I drove up Saturday morning toward Duluth. Another thunderstorm!  I had to pull over to the side of the highway three different times as I couldn't see a thing. Dark, wet morning, high winds. Oh joy!  I continued on.

I was planning on parking in Carlton, taking the shuttle bus to the start in Duluth. However, with the pulling over to the side of the road time, I approached Carlton with 8  minutes to spare before the busses were going to leave. I decided to head straight to Duluth. I'd just be really early. Better early than late!  I pulled into the lot at Spirit Mountain and was the third car parked. Yeah, a bit early. Plenty of time to get ready.

Paulette, Kathy and Amy all arrived. I couldn't believe it when I saw Donna and Scott!  They were at that first Voyageur I ran and here they were again. So awesome!  

My plan was to take this easy..a nice training run before the 50. I had been running very well recently-lots of hill repeats out at Hyland, good interval work..I was really excited. The course was longer and rerouted from last year when I ran so I really didn't have a time goal. Just finish healthy was my mantra.

Only it didn't go that way.

I was running along, coming up to MILE ONE. Smiling, falling into a line with Holly in front when all of a sudden I slipped upon a wet flat rock, going down a hill. My ankle twisted and it crunched to the ground. I could feel it drop..and pop. Before I knew it I had catapulted from the trail to the side of the trail, in the woods, on my butt. I was stunned. What the hell just happened? Holly turned around immediately. Did I scream? Swear? Probably. Not sure. There she was, handing me Advil without a second passing by. I tried to get up, to put weight on my foot..but couldn't. Holy hell. I gingerly stepped further from the trail so the long train of people could pass. Dear sweet Scott grabbed my hand and hefted me up. Geeze. I couldn't put weight on it. Fuck. I have never ever twisted an ankle like this before. I've had a twist, where the pain goes from foot to head, but then I run along and all is well. This wasn't all well. 

I told everyone thank you for your concern, as they passed, I'll be ok, I'll get to the next aid station or turn around..I'll figure it out. I hobbled along and pretty soon it didn't hurt quite so bad..pretty soon I placed weight on it and began to jog. I could still feel that it wasn't normal but it didn't become any worse. I figured as long as it wasn't worse I was A OK.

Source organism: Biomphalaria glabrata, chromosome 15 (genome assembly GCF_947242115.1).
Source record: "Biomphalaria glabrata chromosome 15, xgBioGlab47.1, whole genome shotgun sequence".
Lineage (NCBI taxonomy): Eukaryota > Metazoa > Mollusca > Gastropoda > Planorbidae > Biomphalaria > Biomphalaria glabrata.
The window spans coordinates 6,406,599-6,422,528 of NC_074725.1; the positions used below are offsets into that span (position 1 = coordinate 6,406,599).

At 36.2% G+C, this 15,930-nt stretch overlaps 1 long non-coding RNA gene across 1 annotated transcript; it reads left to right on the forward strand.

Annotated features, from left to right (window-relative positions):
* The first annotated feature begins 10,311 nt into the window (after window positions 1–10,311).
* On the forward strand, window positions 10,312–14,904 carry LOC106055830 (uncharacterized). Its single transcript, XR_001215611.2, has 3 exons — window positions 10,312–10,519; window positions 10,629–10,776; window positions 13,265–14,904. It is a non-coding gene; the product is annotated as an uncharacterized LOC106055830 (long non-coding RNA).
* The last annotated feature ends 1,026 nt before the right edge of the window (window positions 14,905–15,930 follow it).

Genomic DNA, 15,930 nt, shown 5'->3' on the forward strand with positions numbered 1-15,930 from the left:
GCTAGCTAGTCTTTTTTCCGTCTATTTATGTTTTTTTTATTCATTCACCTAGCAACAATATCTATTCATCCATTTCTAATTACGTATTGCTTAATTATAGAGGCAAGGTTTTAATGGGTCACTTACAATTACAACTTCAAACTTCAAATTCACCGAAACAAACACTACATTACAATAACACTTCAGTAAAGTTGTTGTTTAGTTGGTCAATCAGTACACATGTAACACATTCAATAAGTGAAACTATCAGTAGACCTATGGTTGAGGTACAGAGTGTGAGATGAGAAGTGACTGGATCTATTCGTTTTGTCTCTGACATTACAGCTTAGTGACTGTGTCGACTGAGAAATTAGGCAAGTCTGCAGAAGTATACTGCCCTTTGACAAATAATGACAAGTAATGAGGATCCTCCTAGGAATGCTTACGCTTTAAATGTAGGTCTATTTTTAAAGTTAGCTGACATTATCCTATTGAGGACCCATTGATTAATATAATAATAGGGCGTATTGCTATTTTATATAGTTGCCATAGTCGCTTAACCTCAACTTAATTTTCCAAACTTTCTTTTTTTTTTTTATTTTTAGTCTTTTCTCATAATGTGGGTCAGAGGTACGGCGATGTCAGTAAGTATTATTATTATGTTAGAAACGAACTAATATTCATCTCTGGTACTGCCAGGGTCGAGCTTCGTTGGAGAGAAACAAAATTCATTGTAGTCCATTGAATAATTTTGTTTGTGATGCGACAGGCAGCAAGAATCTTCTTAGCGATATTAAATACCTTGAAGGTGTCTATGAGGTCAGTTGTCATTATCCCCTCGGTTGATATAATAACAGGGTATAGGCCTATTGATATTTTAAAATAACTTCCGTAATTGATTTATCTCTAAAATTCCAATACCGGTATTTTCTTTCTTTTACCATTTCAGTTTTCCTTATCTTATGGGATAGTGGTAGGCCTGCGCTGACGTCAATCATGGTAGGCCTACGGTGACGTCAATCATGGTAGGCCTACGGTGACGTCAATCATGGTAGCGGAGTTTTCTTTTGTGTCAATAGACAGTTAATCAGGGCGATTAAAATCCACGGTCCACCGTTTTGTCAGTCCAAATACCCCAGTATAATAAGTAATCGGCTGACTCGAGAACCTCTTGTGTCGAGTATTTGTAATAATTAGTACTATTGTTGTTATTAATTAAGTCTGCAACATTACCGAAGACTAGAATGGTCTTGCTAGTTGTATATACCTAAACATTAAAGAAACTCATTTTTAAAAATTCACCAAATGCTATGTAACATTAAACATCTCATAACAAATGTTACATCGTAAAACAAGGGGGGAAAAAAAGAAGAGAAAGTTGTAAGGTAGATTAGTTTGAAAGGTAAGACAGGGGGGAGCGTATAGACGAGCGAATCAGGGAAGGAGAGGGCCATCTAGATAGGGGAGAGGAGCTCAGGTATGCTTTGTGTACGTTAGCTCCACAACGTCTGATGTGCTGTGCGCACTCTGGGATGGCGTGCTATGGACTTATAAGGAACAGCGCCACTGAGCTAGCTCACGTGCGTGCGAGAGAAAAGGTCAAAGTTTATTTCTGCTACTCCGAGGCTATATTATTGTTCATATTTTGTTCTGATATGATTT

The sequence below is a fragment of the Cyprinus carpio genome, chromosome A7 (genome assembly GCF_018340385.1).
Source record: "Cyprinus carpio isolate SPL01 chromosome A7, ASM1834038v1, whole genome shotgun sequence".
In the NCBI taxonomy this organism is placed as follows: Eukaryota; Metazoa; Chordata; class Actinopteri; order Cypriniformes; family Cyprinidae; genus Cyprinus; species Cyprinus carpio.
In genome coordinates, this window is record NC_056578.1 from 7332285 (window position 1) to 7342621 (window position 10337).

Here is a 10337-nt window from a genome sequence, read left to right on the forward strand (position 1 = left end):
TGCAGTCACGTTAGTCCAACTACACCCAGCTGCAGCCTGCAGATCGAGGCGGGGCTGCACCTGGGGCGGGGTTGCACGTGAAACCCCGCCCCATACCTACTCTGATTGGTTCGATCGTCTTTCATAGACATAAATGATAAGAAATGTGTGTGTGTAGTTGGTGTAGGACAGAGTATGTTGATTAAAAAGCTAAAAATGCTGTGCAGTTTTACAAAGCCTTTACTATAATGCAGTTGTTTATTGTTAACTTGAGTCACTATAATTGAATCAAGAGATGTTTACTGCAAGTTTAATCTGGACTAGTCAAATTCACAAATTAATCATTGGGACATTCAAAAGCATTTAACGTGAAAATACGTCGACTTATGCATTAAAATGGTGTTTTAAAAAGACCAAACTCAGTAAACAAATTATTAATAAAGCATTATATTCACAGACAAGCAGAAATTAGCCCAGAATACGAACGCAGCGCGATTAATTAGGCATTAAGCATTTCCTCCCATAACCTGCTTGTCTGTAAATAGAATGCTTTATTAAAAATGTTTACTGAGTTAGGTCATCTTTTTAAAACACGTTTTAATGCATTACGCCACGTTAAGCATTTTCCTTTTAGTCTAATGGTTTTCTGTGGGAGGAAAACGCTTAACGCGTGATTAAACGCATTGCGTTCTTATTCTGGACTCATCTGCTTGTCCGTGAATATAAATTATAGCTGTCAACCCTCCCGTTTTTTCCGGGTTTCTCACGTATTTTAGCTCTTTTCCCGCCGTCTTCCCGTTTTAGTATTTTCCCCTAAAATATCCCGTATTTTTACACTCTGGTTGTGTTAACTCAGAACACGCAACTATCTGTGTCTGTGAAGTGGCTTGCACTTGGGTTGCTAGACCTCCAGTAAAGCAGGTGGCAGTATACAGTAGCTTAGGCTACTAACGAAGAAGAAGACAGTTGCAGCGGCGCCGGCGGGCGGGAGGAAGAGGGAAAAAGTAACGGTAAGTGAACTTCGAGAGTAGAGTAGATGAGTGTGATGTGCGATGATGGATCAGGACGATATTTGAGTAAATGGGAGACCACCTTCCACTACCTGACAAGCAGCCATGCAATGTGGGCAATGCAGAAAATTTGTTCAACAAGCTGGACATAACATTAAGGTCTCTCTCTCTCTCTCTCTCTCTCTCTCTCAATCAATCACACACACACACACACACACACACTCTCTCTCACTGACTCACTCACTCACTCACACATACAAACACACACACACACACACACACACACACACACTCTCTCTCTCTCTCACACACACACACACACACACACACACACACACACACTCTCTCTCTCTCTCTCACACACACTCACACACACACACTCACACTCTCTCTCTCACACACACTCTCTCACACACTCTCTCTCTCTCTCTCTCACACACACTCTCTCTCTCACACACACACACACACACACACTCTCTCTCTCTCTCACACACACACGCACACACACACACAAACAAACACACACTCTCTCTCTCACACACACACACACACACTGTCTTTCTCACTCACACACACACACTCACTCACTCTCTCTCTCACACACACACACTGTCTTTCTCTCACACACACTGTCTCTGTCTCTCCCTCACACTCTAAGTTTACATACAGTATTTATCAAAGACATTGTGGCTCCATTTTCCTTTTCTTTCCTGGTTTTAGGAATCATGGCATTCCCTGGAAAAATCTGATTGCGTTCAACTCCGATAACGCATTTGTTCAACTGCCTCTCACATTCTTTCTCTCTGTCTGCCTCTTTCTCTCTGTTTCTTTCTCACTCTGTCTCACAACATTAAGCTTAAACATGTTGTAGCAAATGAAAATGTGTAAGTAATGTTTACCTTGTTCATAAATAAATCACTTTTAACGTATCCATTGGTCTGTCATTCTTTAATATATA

I went through the aid stations, began to pass people who asked about my ankle.  I let them know I was doing OK, it didn't feel worse. I asked myself at each aid station 'how are you doing?' I was fine. By mile 18 I was running quite well, I felt awesome and just kept running. I had fallen to almost last so I passed many people between 18-26 miles. I counted 43 people. That pumped me up and I suppose the endorphins and the swelling that I couldn't see because I had gaiters on, allowed me to continue my run. 

As I picked my way through Jarrow's Beach-tons of rock-boulder climbing crap and through the powerlines, I was just so relieved that I was able to get in this training run. I was so grateful that the ankle twist didn't knock me out. I asked myself "now this is only a training run, stop if this is know what it is like to not be able to I ok?" I told myself yes. I'm running, if I couldn't run I would have dropped to save myself for Voyageur 50 in two weeks. Dropping out of a training run is a dud, but hurting myself just to finish was an even bigger dud. I didn't feel like I was doing that. 

I felt great and had bundles of energy as I began the race so slow. As I crested the final portion of the trail and landed on the bike path into the finish line I was so thrilled to be racing. I was actually running fast at the end of a race.

Once I stopped, sat down, pulled off my shoes and socks I saw what was there. A big fat foot and red lump. Ugh. I stretched out and asked for some ice. The sweet volunteer placed a bag upon my foot. Now I was nervous. What the hell? Maybe this was something more than a simple twist of the ankle. 

I began to think about my Hokas. I had only been wearing them for a few runs-I had loved them. My feet and legs were not feeling tired at all and I was getting in some higher mileage weeks. Did that high platform cause an ankle twist, the ankle had further to drop to the ground because of that high platform. Shit. Maybe so. Ugh.  

Stinson Evo Hoka:

I congratulated many of my friends and cheered in more to the finish. Amy and I didn't have  a ride back to our cars so we went on the look out for someone with a nice face.  Luckily we found a guy with plenty of room who didn't mind driving us back to Duluth!

The fear of my ankle kind of stripped away the fun factor that I was so enjoying. I left Amy and drove home. Stopping for ice along the way.

I went in for x-rays and yes, I have a bad sprain. The x-ray also showed a distal fibular avulsion  which could be new or could be an old injury. The avulsion is treated the same way as a sprain-RICE-a boot when necessary. After a week of RICE he put me in a boot. It's very cumbersome and I couldn't wear it for very long.

Fat Foot: 

I am now at week 3 of RICE. The swelling is gone, I have full range of motion and began walking last week. Slow, 1 mile, then 1.5 miles. This week I was able to add running minutes. Today was a bright one-I ran 3 miles without additional swelling or pain. It's getting better. Sheesh.

I'm afraid now, to wear the Hokas. They really freaked me out. I went shoe shopping and instead purchased the fit like a glove Solomon S-Lab Sense Ultra. Huge difference. I've only worn them once and they felt fabulous. Time will tell.

For Sale: Stinson Evo Hoka, less than 50 Miles. Size 10! 

So, I am healing. Superior Sawtooth is still on the calendar. My foot is no longer fat. Life is good.